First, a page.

Like it or not, investments in "sin" stocks can yield huge gains. Nowhere is that more apparent than with Altria (NYSE:MO)-- formerly Philip Morris -- which has been the best-performing S&P 500 member since all the way back in 1957, averaging annualized growth of over 20% per year.
Numbers like that are almost impossible to come by, and have likely made many shareholders incredibly wealthy. But as good as that news is for yesterday's investors, it doesn't mean much for those who want to put money in the market today.
What does the future look like for Altria and its outsized, 4.2% dividend yield? Read on to find out.
The most important metric for dividend investors to watch
When it comes to dividend payouts, nothing matters as much as free cash flow (FCF). Effectively, this is a measure of how much money a company puts in its pockets during a year, minus anything spent on capital expenditures.
Because Altria only focuses on cigarette sales in the U.S., and has already built out its core infrastructure, capital expenditures are very low. That's great news for investors, as it leaves more money to pay the company's dividend.
Here's what Altria's FCF and dividend payout have looked like since the Great Recession.
Minus a hiccup in 2010 when the company had to make one-time payments to the IRS, Altria has consistently used between 82% and 92% of its FCF to pay its dividend. Usually, this is a huge warning sign for investors as it leaves little wiggle room to continue growing a dividend if the company runs into tough economic times.
But with Altria, investors take a very different approach. Knowing that cigarettes -- as well as beer, wine, and e-cigarettes, all which Altria has a stake in -- are the types of purchases that people make no matter the economic climate, investors are confident that the company can continue increasing free cash flow.
Because of this, instead of being worried about an unsustainable dividend, many on Wall Street choose to view this approach to paying dividends as being extremely shareholder-friendly, as almost all of the company's cash goes right back to investors.
But what does the future look like for Altria?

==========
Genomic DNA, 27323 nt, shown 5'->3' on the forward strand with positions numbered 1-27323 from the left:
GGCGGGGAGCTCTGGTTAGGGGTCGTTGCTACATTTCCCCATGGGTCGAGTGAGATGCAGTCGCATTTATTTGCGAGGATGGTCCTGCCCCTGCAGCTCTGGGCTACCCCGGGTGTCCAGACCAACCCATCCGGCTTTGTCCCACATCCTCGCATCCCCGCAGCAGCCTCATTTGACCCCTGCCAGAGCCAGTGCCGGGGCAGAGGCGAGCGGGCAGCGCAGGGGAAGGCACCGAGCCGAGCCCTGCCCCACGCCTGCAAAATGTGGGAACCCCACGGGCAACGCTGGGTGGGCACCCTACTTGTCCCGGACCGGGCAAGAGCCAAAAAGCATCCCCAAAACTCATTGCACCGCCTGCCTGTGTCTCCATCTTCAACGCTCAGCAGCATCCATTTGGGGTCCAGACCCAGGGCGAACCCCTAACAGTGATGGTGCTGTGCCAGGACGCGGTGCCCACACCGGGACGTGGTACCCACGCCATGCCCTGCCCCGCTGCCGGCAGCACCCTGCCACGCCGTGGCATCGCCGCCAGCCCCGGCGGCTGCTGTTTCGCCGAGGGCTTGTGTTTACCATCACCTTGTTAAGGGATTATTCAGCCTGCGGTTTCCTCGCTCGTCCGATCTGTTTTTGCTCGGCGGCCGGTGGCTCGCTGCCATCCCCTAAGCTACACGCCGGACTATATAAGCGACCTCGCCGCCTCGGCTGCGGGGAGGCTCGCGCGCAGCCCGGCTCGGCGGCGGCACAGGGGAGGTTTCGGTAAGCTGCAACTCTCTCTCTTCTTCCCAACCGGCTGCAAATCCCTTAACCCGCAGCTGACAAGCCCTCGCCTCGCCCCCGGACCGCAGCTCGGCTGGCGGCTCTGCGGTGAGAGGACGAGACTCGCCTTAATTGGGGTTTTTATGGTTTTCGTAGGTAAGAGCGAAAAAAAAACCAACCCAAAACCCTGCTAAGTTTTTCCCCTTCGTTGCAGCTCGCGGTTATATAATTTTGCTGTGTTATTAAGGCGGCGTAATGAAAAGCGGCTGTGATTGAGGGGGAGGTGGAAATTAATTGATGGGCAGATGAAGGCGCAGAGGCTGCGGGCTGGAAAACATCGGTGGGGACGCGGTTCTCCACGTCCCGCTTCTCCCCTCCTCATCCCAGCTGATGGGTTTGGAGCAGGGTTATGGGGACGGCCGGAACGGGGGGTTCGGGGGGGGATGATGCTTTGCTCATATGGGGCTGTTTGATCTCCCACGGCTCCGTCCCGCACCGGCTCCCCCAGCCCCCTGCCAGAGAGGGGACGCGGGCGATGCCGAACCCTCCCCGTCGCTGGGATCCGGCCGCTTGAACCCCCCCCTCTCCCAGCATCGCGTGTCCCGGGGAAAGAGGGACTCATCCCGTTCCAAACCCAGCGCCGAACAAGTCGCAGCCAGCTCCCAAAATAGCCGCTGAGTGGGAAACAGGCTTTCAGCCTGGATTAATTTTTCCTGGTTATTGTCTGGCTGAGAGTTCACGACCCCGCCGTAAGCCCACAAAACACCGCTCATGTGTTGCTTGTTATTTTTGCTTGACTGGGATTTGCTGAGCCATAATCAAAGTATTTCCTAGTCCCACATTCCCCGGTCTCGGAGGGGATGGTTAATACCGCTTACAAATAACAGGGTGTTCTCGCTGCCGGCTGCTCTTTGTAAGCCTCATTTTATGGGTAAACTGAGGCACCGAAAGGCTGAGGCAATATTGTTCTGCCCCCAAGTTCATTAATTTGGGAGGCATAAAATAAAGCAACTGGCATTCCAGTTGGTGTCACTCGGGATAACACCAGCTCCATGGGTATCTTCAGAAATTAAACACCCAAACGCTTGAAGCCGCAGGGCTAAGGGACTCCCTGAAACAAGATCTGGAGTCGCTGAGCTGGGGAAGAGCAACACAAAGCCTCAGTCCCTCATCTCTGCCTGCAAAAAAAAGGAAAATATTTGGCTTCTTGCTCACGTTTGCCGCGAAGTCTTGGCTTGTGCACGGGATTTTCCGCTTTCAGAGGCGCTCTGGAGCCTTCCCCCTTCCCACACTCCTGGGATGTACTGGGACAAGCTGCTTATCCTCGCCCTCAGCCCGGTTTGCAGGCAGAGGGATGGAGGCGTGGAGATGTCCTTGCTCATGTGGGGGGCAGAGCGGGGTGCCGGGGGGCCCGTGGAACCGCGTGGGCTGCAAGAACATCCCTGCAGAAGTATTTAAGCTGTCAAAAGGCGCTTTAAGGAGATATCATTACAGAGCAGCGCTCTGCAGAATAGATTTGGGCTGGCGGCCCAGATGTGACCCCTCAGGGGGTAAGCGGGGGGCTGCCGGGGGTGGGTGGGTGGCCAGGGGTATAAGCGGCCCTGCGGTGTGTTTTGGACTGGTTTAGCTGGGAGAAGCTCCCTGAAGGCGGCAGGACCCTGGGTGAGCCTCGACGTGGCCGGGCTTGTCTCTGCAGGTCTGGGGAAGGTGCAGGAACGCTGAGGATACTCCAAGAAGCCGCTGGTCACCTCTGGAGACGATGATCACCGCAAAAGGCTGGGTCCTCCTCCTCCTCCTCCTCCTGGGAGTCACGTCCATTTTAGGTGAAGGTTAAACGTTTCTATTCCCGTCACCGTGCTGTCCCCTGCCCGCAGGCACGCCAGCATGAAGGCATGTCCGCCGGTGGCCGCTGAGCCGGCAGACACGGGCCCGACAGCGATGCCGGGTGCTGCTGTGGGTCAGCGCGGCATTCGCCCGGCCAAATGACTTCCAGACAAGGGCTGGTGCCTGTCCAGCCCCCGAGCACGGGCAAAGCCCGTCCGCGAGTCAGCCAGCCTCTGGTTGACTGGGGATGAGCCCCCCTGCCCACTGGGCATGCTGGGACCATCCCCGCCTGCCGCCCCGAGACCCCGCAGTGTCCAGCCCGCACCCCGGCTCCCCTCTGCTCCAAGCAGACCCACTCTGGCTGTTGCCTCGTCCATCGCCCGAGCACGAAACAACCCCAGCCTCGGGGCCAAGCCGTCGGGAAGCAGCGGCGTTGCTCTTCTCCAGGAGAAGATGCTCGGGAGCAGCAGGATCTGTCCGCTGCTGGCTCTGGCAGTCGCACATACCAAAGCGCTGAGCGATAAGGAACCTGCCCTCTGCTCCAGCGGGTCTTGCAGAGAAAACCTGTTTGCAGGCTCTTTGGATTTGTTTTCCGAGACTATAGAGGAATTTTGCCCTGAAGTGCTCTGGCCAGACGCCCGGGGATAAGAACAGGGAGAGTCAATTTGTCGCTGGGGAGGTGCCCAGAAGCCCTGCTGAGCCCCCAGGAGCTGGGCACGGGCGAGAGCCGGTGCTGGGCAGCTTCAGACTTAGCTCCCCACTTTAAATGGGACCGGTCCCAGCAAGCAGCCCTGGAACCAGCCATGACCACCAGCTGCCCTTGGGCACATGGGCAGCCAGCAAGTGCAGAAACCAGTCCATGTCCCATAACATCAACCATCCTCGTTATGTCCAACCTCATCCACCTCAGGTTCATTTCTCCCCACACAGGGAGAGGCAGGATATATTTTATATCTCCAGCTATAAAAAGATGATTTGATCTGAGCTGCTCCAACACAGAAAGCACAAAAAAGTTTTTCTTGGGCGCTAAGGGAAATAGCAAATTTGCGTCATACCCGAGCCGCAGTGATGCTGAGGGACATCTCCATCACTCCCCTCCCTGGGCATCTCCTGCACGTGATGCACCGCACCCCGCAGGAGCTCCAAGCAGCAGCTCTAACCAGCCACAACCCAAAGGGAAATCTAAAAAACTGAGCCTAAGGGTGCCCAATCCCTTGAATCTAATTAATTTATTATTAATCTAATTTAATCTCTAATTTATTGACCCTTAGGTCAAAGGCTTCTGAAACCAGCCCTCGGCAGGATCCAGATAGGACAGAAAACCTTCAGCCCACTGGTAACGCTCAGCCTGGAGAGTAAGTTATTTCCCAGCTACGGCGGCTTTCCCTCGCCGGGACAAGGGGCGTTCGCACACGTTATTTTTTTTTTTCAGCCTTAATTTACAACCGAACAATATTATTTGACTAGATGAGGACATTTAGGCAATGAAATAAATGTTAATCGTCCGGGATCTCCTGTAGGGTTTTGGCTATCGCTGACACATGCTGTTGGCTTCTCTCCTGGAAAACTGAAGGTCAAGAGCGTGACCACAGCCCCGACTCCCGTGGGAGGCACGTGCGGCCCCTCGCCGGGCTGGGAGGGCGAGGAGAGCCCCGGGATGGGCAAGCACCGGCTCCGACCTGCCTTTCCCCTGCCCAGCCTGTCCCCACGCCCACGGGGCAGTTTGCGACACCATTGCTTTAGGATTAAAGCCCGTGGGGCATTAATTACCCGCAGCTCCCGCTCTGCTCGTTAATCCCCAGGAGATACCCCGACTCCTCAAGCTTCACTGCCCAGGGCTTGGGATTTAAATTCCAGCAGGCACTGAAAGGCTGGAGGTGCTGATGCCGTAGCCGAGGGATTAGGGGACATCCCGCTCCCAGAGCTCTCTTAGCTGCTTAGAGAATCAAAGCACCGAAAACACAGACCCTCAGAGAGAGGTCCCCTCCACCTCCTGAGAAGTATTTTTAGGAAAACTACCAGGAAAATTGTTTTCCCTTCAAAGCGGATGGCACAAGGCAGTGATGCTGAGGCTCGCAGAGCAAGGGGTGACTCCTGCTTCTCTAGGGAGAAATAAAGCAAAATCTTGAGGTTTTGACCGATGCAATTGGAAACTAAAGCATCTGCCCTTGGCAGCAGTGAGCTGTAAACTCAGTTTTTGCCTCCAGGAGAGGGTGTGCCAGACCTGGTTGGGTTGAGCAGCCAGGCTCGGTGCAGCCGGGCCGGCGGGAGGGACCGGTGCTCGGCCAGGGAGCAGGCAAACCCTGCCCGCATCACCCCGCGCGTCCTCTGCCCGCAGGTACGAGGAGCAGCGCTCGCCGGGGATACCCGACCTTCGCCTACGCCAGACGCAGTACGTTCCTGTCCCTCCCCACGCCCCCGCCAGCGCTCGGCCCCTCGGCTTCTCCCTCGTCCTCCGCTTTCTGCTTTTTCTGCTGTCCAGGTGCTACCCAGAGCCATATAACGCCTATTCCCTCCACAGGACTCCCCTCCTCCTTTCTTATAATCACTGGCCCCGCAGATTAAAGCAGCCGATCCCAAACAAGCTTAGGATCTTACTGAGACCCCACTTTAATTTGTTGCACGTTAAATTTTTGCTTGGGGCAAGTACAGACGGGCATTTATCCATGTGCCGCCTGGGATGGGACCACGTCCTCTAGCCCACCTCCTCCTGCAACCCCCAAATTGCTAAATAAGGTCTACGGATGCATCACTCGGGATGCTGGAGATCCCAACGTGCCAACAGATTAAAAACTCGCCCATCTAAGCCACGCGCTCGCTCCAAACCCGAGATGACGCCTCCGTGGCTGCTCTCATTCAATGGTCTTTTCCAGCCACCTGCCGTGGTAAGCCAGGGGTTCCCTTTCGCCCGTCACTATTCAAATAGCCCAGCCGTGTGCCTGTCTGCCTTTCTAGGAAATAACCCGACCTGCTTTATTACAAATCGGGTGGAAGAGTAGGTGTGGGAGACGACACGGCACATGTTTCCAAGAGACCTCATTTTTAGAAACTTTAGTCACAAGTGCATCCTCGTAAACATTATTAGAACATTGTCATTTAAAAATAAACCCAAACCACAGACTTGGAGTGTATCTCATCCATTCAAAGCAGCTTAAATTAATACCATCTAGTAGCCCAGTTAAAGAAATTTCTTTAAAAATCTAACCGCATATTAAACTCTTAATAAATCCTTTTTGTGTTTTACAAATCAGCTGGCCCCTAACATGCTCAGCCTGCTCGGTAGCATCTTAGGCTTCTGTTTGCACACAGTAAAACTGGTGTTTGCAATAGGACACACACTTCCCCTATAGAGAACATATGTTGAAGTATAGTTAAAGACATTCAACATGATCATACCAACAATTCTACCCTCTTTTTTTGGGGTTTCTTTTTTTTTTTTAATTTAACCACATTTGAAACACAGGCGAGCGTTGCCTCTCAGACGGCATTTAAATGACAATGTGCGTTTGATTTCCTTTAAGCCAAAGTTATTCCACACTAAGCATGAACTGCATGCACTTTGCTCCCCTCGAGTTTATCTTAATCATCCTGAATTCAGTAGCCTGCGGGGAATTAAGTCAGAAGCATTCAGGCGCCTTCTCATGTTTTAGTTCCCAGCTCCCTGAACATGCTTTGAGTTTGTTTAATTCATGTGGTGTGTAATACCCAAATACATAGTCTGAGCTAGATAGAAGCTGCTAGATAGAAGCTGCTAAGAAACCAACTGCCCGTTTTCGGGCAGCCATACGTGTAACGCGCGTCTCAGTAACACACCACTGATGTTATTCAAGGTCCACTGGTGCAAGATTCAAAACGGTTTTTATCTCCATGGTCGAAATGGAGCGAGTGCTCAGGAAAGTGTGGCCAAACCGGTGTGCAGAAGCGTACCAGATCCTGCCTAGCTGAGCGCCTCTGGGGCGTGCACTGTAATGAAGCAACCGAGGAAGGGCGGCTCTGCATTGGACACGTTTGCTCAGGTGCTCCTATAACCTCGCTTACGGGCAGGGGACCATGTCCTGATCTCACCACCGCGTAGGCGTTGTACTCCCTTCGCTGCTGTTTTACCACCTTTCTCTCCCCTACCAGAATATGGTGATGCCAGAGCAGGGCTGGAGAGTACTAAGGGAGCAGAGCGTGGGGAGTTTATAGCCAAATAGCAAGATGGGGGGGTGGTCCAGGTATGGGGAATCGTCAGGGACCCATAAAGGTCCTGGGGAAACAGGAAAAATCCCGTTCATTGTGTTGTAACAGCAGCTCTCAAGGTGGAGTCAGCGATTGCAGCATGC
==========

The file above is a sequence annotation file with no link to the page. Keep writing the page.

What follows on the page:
That being said, just being shareholder-friendly doesn't make a company a good investment. In terms of behaviors, smoking has never been less popular in the United States than it is now.
The number of adult smokers -- as a percentage of the population -- plummeted from over 40% in 1964 to 19% by 2011. Even more remarkable has been the successful campaign against teenage smoking. Just 17 years ago, 36% of teenagers smoked cigarettes. By 2011, that number had been cut in half.
That's a long-term trend that Altria investors should be keenly aware of. But they should also take some solace in the fact that the company has several other lines of business that aren't affected by this trend.
For instance, its smokeless tobacco brands of Copenhagen, Skoal, and Red Seal contributed 12.2% of the company's income last year. Investments in SABMiller and Ste. Michelle Wines Estates also contribute to the company's bottom line, though at a much more moderate 3.3% mark.
But perhaps most important is the company's first e-vapor cigarette, the MarkTen. Technically, sales of the product fall under "smokeless tobacco" along with Copenhagen, Skoal, and Red Seal. But there's no doubt that the popular trend of e-cigarettes are here to stay, and they represent what could end up being the slow death of tobacco in the United States.
Having acknowledged these threats, however, it's definitely worth mentioning that Altria management has proven very effective at forecasting its revenue, earnings, and free cash flow growth -- and increasing its dividend accordingly. If you believe that this trend will continue, and that smoking rates have either plateaued or that other lines of business can pick up the slack, this might be the right dividend stock for you.
Brian Stoffel has no position in any stocks mentioned. The Motley Fool has no position in any of the stocks mentioned. Try any of our Foolish newsletter services free for 30 days. We Fools may not all hold the same opinions, but we all believe that considering a diverse range of insights makes us better investors. The Motley Fool has a disclosure policy.